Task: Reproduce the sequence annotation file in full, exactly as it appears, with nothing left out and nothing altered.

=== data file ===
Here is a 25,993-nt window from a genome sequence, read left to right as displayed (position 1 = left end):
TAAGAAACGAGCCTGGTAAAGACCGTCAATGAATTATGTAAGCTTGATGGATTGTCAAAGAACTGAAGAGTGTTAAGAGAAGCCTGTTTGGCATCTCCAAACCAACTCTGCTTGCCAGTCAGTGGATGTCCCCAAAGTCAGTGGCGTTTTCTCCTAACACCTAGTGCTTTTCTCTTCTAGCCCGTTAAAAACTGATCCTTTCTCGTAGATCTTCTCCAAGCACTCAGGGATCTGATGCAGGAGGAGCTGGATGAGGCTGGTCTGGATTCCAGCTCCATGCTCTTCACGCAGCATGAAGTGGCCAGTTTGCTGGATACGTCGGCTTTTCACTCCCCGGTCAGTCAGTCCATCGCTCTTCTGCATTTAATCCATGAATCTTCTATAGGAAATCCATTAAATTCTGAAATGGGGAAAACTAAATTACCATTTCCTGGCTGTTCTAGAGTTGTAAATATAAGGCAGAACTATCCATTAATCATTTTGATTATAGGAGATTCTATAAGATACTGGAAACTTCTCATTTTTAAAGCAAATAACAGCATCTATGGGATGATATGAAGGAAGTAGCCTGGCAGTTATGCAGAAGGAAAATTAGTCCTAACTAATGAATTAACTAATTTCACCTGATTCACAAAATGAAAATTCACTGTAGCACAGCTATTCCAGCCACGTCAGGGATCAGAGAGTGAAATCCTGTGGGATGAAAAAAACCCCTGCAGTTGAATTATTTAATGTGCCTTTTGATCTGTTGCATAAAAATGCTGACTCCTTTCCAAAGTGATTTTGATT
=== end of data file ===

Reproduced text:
Here is a 25,993-nt window from a genome sequence, read left to right as displayed (position 1 = left end):
TAAGAAACGAGCCTGGTAAAGACCGTCAATGAATTATGTAAGCTTGATGGATTGTCAAAGAACTGAAGAGTGTTAAGAGAAGCCTGTTTGGCATCTCCAAACCAACTCTGCTTGCCAGTCAGTGGATGTCCCCAAAGTCAGTGGCGTTTTCTCCTAACACCTAGTGCTTTTCTCTTCTAGCCCGTTAAAAACTGATCCTTTCTCGTAGATCTTCTCCAAGCACTCAGGGATCTGATGCAGGAGGAGCTGGATGAGGCTGGTCTGGATTCCAGCTCCATGCTCTTCACGCAGCATGAAGTGGCCAGTTTGCTGGATACGTCGGCTTTTCACTCCCCGGTCAGTCAGTCCATCGCTCTTCTGCATTTAATCCATGAATCTTCTATAGGAAATCCATTAAATTCTGAAATGGGGAAAACTAAATTACCATTTCCTGGCTGTTCTAGAGTTGTAAATATAAGGCAGAACTATCCATTAATCATTTTGATTATAGGAGATTCTATAAGATACTGGAAACTTCTCATTTTTAAAGCAAATAACAGCATCTATGGGATGATATGAAGGAAGTAGCCTGGCAGTTATGCAGAAGGAAAATTAGTCCTAACTAATGAATTAACTAATTTCACCTGATTCACAAAATGAAAATTCACTGTAGCACAGCTATTCCAGCCACGTCAGGGATCAGAGAGTGAAATCCTGTGGGATGAAAAAAACCCCTGCAGTTGAATTATTTAATGTGCCTTTTGATCTGTTGCATAAAAATGCTGACTCCTTTCCAAAGTGATTTTGATT